- I would strongly recommend schools and other partners in our community take this on because the rewards are just immense.
- I can't think of a reason why not to do it.
- Jump in there, sign up and away you go.
The Young Mentors progam
Who can register for this program?
Any organisation with a connection to older Australians or young people, looking to build the skills of their community, is encouraged to register. Mentoring sessions take place over six weeks, and are one-to-one and self-paced.
- School coordinator looking for community work, volunteering, work experience or leadership program for their students.
- Curriculum leader looking to include the program as part of a subject such as Information Communication Technology.
Duke of Edinburgh’s International Award
The Young Mentors program can be used towards the Service section of the Duke of Edinburgh’s International Awards.
If you are a community program lead in a library, you can connect with a local school and enhance program offerings for older visitors to the library.
For coordinators in a Community Centre or Computer Club, you can connect with a local school to help build confidence in technology and reduce feelings of isolation for older visitors across the organisation’s offered programs.
Aged or residential care facilities
If you are a Lifestyle Manager in an aged/residential care setting, you can connect with a local school to help build your residents’ confidence in technology and independence in a fun and relaxed setting.
Older people deserve access to the internet and digital literacy should be a basic right.
We believe in the initiative, and we think it's really important that there's tailored ways of offering seniors an opportunity to explore the online world but in a safe and supportive way.
We've seen the value in intergenerational programs.
There's a mutual benefit.
Some people are very confident and ready to dive in.
Most people are a little bit nervous, and I think it's mainly fear of the unknown.
So most people can put their finger on some things that they've heard in the media.
Losing lots of money, for example, and identity theft are some of the things that people are concerned about.
But beyond that they're very vague about what it actually is that they're afraid of, and so it's really this big dark cloud of not knowing.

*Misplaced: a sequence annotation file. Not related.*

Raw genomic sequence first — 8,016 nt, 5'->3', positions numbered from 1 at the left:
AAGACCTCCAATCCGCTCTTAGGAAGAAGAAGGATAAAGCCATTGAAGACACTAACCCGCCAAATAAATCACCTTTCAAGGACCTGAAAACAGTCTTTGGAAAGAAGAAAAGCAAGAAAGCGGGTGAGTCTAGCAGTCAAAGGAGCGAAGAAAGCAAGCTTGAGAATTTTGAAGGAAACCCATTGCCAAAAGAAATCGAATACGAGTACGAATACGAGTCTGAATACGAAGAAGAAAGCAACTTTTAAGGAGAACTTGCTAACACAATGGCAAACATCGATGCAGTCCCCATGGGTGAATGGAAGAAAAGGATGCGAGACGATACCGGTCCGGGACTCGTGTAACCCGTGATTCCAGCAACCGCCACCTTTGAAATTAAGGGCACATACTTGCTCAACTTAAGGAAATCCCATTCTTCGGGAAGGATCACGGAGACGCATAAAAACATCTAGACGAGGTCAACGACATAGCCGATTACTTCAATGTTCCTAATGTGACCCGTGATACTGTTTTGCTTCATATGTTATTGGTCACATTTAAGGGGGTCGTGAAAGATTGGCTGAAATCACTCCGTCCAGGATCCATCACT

So to see a national initiative that is putting money and time and resources into making this something that schools and organisations like ours can pick up and run with is amazing.
The resources that we've received are fantastic.
They've helped us form the very beginning of the process, where you engage with a school, or likewise, a school could engage with an aged care organisation, all the way through to when you're actually delivering the sessions, and you've got students with mentees in a room and wondering what to do next.
Having the BeConnected website and to be able to access all of those online modules is really wonderful.
We've got comments from people that said at the beginning of the program they were too scared to even turn on a device, and by the end of the program they've purchased an iPad and are now using it every day.
The wonderful thing about a program like this is it's based on volunteering.
So, really, in order to run it, the costs are actually quite minimal, which is another fantastic reason why we're behind it.
The foundation of this working is a good relationship with the organisation that you're partnering with, whether it be a school or an aged care provider, and really clarifying together as a partnership what your expectations are, who's going to do what and when, and making sure that both parties are really comfortable with that.
And ultimately, what both organisations want is for the students and the seniors to be in the room together and be having a good time, and if you've got the foundation building blocks underneath that, then it'll be great.
Emily, Manager Enrichment & Volunteer Services
At Amana Living, a lot of our staff were being asked questions about how to use mobile phones, how to use iPads, and staff don't have the time, is really the reality.
I got involved primarily because I saw a need amongst our residents to learn technology.
A lot of residents who are handed down devices or given phones with family that don't have the time to teach them, and then they're stuck with it and they feel incompetent.